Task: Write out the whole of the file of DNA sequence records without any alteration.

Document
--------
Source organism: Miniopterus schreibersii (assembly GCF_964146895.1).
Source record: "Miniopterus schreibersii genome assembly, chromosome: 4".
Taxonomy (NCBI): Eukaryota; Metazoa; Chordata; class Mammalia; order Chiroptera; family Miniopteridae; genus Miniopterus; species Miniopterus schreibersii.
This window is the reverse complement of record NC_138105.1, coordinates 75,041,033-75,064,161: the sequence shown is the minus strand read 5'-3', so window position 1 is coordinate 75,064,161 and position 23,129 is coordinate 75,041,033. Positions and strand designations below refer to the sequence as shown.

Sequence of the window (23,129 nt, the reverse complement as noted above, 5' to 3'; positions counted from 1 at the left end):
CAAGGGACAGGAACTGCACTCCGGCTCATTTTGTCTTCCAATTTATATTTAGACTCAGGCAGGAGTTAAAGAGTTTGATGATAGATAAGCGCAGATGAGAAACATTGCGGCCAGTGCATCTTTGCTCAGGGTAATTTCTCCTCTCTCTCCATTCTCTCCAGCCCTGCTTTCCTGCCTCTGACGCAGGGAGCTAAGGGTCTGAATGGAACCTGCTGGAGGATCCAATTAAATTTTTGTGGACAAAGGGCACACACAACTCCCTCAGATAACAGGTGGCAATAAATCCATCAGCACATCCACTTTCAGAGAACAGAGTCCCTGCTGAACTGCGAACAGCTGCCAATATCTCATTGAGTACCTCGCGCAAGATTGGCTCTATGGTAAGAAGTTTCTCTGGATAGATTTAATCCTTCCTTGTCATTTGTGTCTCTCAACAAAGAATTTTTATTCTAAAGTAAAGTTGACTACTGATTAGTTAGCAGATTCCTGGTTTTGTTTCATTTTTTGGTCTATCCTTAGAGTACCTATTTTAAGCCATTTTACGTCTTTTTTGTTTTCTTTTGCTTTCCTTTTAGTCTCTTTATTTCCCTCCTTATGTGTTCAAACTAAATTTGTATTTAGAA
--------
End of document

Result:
Source organism: Miniopterus schreibersii (assembly GCF_964146895.1).
Source record: "Miniopterus schreibersii genome assembly, chromosome: 4".
Taxonomy (NCBI): Eukaryota; Metazoa; Chordata; class Mammalia; order Chiroptera; family Miniopteridae; genus Miniopterus; species Miniopterus schreibersii.
This window is the reverse complement of record NC_138105.1, coordinates 75,041,033-75,064,161: the sequence shown is the minus strand read 5'-3', so window position 1 is coordinate 75,064,161 and position 23,129 is coordinate 75,041,033. Positions and strand designations below refer to the sequence as shown.

Sequence of the window (23,129 nt, the reverse complement as noted above, 5' to 3'; positions counted from 1 at the left end):
CAAGGGACAGGAACTGCACTCCGGCTCATTTTGTCTTCCAATTTATATTTAGACTCAGGCAGGAGTTAAAGAGTTTGATGATAGATAAGCGCAGATGAGAAACATTGCGGCCAGTGCATCTTTGCTCAGGGTAATTTCTCCTCTCTCTCCATTCTCTCCAGCCCTGCTTTCCTGCCTCTGACGCAGGGAGCTAAGGGTCTGAATGGAACCTGCTGGAGGATCCAATTAAATTTTTGTGGACAAAGGGCACACACAACTCCCTCAGATAACAGGTGGCAATAAATCCATCAGCACATCCACTTTCAGAGAACAGAGTCCCTGCTGAACTGCGAACAGCTGCCAATATCTCATTGAGTACCTCGCGCAAGATTGGCTCTATGGTAAGAAGTTTCTCTGGATAGATTTAATCCTTCCTTGTCATTTGTGTCTCTCAACAAAGAATTTTTATTCTAAAGTAAAGTTGACTACTGATTAGTTAGCAGATTCCTGGTTTTGTTTCATTTTTTGGTCTATCCTTAGAGTACCTATTTTAAGCCATTTTACGTCTTTTTTGTTTTCTTTTGCTTTCCTTTTAGTCTCTTTATTTCCCTCCTTATGTGTTCAAACTAAATTTGTATTTAGAA